China’s Authorities try to diversify Chinese economy in order to slow down extremely rapid development of some industrial segments ( e.g. from construction to cars) and reduce the demands for several types of the commodities, controlling the excess production. Thus Chinese demand for oil is only 2 per cent higher than in 2004, the demand for the cement is flat and the country’s demand for aluminum declined by 5 per cent this year. All these political and economic measures of the government directed towards an effective economic growth and elimination of hidden barriers for the development of Chinese economy.
U.S. Foreign Trade Section, U.S.- China trade balance. www.census.gov, <http://www. census.gov/foreign-trade/balance/c5700.html#2005> (2005, December 4)
(China’s Economic Conditions. CRS Issue Brief IB98014.)
The Economist (on-line edition, May 13th 2004), The great fall of China? www.economist.com, <http://www.economist.com/displaystory.cfm?story_id=4488944>(2005, December 4)
China Government Directory. Introduction to Chinese Industry, www.china.org.cn <http://www.china.org.cn/e-china/industry/introduction.htm>(2005, December 4)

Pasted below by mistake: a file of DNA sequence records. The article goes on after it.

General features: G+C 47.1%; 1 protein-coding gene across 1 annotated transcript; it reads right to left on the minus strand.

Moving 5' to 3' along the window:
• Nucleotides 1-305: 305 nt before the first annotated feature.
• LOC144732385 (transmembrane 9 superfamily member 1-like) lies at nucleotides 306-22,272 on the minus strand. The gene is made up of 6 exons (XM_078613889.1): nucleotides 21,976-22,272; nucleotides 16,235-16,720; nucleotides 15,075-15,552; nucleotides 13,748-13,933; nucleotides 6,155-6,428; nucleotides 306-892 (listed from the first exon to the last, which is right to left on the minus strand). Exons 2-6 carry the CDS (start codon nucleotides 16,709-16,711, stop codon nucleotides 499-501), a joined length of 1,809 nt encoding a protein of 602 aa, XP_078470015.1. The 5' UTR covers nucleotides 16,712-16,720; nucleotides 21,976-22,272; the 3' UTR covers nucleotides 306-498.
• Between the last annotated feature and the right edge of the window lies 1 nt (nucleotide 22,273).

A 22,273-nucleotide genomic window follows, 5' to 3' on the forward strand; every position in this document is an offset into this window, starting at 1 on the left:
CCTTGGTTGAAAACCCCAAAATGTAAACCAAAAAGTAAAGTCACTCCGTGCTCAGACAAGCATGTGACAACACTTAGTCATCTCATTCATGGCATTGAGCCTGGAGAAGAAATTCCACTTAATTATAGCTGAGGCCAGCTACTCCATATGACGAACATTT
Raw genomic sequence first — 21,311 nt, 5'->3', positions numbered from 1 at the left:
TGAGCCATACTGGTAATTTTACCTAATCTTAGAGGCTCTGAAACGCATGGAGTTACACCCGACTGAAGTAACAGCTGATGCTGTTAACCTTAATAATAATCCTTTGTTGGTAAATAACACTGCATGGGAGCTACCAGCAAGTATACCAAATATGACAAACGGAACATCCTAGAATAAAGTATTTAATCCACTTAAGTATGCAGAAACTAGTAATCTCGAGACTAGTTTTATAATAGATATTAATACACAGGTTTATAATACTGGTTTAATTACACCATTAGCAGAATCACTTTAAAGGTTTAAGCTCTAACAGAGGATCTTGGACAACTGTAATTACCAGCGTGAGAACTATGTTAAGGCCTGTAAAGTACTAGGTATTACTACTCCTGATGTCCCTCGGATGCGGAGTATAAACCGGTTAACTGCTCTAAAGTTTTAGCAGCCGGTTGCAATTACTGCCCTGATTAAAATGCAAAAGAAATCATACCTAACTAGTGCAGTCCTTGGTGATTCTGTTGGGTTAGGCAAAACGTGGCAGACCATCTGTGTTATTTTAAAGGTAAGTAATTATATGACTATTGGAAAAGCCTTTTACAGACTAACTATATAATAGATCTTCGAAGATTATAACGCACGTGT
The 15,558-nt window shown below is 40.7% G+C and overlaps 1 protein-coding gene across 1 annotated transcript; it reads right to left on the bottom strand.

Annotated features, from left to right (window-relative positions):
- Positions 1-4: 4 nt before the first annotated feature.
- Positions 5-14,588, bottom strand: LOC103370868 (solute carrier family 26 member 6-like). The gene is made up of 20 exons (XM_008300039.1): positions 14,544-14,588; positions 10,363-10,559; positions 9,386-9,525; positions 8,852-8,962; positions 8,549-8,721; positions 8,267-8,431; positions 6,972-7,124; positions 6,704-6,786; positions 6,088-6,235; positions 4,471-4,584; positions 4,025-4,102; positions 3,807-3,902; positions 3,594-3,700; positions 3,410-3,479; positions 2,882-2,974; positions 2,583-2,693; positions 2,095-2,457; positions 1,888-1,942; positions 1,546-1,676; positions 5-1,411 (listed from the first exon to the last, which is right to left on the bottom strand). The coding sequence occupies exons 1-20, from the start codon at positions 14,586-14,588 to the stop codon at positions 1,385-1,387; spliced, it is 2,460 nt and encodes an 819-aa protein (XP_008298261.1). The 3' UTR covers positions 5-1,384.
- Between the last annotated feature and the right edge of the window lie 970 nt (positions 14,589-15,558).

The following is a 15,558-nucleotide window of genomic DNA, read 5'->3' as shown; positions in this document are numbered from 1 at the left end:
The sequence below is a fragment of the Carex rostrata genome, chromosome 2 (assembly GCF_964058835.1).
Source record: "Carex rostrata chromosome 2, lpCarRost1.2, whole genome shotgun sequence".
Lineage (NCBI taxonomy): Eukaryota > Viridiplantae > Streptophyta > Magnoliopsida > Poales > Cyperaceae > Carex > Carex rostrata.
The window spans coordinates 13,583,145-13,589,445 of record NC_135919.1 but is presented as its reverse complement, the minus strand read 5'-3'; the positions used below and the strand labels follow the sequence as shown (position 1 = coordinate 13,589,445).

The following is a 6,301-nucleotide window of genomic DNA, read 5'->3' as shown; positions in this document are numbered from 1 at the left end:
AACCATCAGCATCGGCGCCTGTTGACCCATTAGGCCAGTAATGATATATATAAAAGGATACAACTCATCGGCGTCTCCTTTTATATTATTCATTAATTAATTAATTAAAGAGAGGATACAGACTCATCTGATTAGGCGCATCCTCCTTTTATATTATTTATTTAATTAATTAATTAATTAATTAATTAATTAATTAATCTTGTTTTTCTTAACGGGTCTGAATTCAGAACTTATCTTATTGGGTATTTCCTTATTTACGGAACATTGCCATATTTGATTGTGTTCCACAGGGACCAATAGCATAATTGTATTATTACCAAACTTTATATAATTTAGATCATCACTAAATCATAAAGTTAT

(Wayne M. Morrison, IB91121: China-U.S. Trade Issues.
Foreign Affairs, Defense and Trade Division, April 13, 2001. p. 1- 10)
(China Effect Convulses Commodity Markets Financial Times. Published: November 15 2003 p. 17)
At EssayLib.com writing service you can order a custom research paper on Chinese Economy topics. Your research paper will be written from scratch. We hire top-rated Ph.D. and Master’s writers only to provide students with professional research paper assistance at affordable rates. Each customer will get a non-plagiarized paper with timely delivery. Just visit our website and fill in the order form with all research paper details:
Enjoy our professional academic paper writing service!